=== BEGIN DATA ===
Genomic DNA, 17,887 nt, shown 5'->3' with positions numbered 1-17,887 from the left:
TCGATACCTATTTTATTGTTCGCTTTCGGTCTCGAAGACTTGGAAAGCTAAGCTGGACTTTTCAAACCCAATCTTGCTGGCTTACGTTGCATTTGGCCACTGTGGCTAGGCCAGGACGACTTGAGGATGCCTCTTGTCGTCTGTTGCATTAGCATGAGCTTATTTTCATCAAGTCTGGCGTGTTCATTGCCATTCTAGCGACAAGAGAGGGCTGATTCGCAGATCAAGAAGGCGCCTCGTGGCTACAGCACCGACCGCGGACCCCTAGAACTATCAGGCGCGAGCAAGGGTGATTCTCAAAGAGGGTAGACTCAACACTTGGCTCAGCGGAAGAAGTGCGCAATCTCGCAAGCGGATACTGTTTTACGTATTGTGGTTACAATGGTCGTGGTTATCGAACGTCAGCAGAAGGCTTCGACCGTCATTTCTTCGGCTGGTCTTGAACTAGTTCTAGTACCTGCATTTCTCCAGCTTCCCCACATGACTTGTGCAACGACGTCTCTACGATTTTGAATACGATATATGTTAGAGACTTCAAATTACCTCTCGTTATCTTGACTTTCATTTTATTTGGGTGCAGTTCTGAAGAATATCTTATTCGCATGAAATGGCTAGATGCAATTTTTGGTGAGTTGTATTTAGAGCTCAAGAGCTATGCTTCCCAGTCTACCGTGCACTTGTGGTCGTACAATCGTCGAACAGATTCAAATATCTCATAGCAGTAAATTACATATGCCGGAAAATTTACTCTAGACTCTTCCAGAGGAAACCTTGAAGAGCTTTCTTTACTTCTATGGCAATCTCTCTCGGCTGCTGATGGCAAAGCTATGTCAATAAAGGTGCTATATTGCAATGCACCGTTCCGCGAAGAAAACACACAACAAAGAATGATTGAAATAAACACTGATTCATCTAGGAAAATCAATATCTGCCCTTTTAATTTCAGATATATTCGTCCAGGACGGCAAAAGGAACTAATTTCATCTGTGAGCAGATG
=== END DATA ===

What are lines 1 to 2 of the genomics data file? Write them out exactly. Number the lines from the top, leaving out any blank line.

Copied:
Genomic DNA, 17,887 nt, shown 5'->3' with positions numbered 1-17,887 from the left:
TCGATACCTATTTTATTGTTCGCTTTCGGTCTCGAAGACTTGGAAAGCTAAGCTGGACTTTTCAAACCCAATCTTGCTGGCTTACGTTGCATTTGGCCACTGTGGCTAGGCCAGGACGACTTGAGGATGCCTCTTGTCGTCTGTTGCATTAGCATGAGCTTATTTTCATCAAGTCTGGCGTGTTCATTGCCATTCTAGCGACAAGAGAGGGCTGATTCGCAGATCAAGAAGGCGCCTCGTGGCTACAGCACCGACCGCGGACCCCTAGAACTATCAGGCGCGAGCAAGGGTGATTCTCAAAGAGGGTAGACTCAACACTTGGCTCAGCGGAAGAAGTGCGCAATCTCGCAAGCGGATACTGTTTTACGTATTGTGGTTACAATGGTCGTGGTTATCGAACGTCAGCAGAAGGCTTCGACCGTCATTTCTTCGGCTGGTCTTGAACTAGTTCTAGTACCTGCATTTCTCCAGCTTCCCCACATGACTTGTGCAACGACGTCTCTACGATTTTGAATACGATATATGTTAGAGACTTCAAATTACCTCTCGTTATCTTGACTTTCATTTTATTTGGGTGCAGTTCTGAAGAATATCTTATTCGCATGAAATGGCTAGATGCAATTTTTGGTGAGTTGTATTTAGAGCTCAAGAGCTATGCTTCCCAGTCTACCGTGCACTTGTGGTCGTACAATCGTCGAACAGATTCAAATATCTCATAGCAGTAAATTACATATGCCGGAAAATTTACTCTAGACTCTTCCAGAGGAAACCTTGAAGAGCTTTCTTTACTTCTATGGCAATCTCTCTCGGCTGCTGATGGCAAAGCTATGTCAATAAAGGTGCTATATTGCAATGCACCGTTCCGCGAAGAAAACACACAACAAAGAATGATTGAAATAAACACTGATTCATCTAGGAAAATCAATATCTGCCCTTTTAATTTCAGATATATTCGTCCAGGACGGCAAAAGGAACTAATTTCATCTGTGAGCAGATG